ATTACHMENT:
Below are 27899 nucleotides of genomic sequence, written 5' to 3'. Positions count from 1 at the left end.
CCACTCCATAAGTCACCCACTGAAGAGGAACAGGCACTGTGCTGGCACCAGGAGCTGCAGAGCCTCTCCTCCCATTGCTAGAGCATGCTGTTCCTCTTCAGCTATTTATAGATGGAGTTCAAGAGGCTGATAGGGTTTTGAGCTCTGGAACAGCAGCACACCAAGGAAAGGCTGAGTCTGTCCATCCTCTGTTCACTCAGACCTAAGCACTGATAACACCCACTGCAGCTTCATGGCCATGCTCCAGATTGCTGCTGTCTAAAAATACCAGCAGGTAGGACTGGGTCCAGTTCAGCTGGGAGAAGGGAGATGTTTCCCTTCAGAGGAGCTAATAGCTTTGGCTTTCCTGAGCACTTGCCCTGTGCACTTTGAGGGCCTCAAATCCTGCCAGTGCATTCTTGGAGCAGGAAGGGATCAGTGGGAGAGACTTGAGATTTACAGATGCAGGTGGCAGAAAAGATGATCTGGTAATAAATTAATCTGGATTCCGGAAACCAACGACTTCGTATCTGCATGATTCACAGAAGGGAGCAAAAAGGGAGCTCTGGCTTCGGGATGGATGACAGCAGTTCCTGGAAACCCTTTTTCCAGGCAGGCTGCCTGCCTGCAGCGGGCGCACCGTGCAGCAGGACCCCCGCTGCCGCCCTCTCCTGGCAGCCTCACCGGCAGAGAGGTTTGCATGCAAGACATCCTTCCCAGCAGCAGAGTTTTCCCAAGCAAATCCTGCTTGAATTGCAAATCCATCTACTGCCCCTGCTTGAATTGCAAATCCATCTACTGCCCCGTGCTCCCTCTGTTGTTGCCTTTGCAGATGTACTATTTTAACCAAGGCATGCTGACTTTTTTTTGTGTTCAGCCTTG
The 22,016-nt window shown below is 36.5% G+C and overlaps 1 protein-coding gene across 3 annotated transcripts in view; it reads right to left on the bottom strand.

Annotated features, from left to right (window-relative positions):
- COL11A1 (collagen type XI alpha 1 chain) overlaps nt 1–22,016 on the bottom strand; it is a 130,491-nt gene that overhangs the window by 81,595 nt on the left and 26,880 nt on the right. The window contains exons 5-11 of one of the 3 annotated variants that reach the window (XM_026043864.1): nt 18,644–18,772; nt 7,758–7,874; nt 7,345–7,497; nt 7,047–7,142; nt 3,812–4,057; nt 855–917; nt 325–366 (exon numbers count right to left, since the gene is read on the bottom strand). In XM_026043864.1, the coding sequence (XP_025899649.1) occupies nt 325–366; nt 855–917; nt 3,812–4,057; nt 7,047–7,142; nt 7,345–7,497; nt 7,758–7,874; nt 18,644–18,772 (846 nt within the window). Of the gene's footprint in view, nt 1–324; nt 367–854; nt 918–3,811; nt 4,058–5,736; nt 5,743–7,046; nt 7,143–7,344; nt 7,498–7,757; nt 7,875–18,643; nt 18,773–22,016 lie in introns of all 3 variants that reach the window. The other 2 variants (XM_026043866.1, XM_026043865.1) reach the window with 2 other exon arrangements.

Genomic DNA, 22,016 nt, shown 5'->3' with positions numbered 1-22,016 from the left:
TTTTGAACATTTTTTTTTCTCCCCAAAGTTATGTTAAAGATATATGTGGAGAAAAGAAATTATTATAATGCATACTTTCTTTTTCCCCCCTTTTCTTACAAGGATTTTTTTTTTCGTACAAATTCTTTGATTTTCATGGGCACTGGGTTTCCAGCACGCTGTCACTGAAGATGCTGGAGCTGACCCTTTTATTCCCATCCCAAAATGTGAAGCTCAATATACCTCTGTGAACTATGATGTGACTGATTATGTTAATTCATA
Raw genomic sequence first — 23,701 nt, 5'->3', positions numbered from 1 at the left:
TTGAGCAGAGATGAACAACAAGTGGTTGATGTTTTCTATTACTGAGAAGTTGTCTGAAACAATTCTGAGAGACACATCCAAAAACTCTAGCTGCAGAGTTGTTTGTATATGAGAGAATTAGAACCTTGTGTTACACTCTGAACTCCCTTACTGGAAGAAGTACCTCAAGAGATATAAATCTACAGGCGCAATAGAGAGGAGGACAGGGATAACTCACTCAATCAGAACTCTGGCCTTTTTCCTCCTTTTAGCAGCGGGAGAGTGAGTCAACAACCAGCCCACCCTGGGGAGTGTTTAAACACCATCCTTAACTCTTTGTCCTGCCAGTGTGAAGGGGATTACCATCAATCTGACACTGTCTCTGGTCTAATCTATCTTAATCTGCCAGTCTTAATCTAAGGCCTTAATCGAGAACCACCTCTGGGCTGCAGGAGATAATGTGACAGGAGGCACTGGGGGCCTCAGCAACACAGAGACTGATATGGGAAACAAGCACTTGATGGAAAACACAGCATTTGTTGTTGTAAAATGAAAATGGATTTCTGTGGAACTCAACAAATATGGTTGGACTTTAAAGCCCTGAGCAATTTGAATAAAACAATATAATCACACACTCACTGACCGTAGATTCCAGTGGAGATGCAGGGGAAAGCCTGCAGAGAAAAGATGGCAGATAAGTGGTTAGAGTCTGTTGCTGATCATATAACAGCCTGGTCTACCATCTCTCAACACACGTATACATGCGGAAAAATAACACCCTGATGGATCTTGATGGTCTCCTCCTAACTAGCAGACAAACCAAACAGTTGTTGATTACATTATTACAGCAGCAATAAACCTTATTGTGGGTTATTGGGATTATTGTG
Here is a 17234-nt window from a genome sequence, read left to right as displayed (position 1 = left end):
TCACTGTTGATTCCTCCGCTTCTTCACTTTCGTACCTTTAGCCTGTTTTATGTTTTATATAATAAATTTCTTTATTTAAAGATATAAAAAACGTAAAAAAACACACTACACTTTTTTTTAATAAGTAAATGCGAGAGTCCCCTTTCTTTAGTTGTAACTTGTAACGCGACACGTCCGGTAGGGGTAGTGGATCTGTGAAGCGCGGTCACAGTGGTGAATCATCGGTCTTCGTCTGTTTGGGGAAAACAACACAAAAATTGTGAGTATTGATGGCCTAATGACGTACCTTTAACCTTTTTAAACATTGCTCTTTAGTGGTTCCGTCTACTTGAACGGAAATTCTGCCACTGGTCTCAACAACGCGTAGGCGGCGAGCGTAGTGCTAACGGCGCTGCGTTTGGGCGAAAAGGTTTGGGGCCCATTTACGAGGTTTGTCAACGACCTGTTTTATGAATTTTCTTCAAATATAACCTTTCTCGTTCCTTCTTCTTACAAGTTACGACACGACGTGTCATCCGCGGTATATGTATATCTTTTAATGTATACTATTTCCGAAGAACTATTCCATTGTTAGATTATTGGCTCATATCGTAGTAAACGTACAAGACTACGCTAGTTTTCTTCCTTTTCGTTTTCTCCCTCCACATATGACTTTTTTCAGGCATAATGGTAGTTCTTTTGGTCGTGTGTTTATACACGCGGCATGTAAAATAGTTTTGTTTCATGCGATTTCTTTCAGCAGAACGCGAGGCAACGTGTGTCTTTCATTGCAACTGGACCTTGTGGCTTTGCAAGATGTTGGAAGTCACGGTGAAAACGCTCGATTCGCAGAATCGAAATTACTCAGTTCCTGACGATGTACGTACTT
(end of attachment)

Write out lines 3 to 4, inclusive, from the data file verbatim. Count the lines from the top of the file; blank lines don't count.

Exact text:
The 22,016-nt window shown below is 36.5% G+C and overlaps 1 protein-coding gene across 3 annotated transcripts in view; it reads right to left on the bottom strand.

Annotated features, from left to right (window-relative positions):